The results were extremely positive, with 2 of the 3 patients having undetectable levels of cancer after a follow up at 6 months. That is, in a very limited sense, they had been cured of Cancer.
As usual with important scientific matters the best place to go for an informed view on the subject is comedy, and xkcd hit the nail on the head with a perfect mixture of optimism and scepticism in this comic.
From a medical genetics point of view, retroviruses like HIV include a viral enzyme called reverse-transcriptase (RT) of which the function is to incorporate the viral nucleic acid into the genome of the host cell, hence not only does the virus make copies of itself using your own cells, any daughter cells of the original also have copies of the viral genome installed and running.
Very cheeky indeed!
The treatment (nice video from UPenn team here) involves infusing back into patients modified versions of their own T-cells, that have been tinkered with by using the HIV RT enzyme to make the T-cells recognise and attack cancerous cells. However crucially, the modified T-cell genome remains persistent in the host and goes on killing cancer cells beyond the death of original infusion. (see xkcd for a succinct review of the risks and side-effects).
Given the theoretical importance of this type of treatment, I think its worth mentioning how the 3 patient trial was funded:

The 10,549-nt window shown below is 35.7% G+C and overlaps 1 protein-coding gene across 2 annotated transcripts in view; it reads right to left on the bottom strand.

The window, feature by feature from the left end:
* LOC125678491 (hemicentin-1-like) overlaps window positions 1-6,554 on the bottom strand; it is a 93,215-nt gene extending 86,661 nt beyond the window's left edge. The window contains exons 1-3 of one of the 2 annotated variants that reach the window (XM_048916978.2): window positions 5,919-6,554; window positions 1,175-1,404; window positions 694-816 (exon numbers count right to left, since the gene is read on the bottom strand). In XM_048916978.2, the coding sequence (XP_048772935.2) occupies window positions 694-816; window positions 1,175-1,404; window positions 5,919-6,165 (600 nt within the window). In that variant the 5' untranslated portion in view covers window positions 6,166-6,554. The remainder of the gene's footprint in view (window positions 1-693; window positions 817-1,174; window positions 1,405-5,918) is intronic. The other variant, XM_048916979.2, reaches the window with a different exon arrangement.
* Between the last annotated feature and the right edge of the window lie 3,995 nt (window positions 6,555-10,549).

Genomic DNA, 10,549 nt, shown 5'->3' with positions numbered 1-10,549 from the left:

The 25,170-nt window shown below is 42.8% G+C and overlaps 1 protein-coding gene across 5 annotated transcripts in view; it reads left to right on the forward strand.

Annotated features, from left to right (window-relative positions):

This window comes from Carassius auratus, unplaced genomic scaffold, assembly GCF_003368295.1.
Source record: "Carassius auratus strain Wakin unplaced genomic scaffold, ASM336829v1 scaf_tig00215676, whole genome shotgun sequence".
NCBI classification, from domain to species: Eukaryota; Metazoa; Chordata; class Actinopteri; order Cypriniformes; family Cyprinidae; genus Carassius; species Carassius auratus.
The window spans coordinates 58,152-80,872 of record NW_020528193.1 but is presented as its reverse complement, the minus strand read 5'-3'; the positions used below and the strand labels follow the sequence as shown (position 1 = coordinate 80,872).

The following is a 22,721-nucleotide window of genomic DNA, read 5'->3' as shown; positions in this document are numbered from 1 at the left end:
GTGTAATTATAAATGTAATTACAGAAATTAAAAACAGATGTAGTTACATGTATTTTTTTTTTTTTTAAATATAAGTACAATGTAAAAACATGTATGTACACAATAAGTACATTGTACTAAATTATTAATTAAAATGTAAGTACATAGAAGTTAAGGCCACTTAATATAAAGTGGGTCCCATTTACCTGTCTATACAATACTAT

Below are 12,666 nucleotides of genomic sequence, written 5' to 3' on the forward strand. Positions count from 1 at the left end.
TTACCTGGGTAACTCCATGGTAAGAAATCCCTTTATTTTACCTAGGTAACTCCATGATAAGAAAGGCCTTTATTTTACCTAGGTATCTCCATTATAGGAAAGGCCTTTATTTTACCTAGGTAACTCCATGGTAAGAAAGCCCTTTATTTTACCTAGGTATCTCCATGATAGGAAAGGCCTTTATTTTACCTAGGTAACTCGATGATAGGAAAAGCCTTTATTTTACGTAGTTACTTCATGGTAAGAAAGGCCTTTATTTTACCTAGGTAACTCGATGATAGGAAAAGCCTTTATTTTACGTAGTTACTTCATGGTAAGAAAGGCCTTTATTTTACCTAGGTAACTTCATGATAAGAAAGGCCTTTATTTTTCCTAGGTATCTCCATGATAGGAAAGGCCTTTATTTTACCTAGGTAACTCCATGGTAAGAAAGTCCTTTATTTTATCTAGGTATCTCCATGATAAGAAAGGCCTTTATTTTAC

"The researchers did manage to get a grant from the Alliance for Cancer Gene Therapy, a charity founded by Barbara and Edward Netter after their daughter-in-law died of cancer. The money was enough to finance the trials on the first three patients."
Anyway... so during a conversation about cancer and clinical trials a few days ago I was trying to make the case that despite the cost of phase IV trials being bonkers money, and getting more expensive each year, that there is a productive area for relatively small scale charitable funding which if successful can leverage up to big-pharma funding.
However when I tried to reference a couple of the "facts" that I had used in my claim, it turns out that my memory had served me poorly and I needed to revisit my sources. It becomes clear why my poor memory is an asset if you read on...
(These mis-remembering fuckups suggest I might do well to enlist on some early stage treatment for memory loss ASAP, or pay more attention the first time... whatever ;-)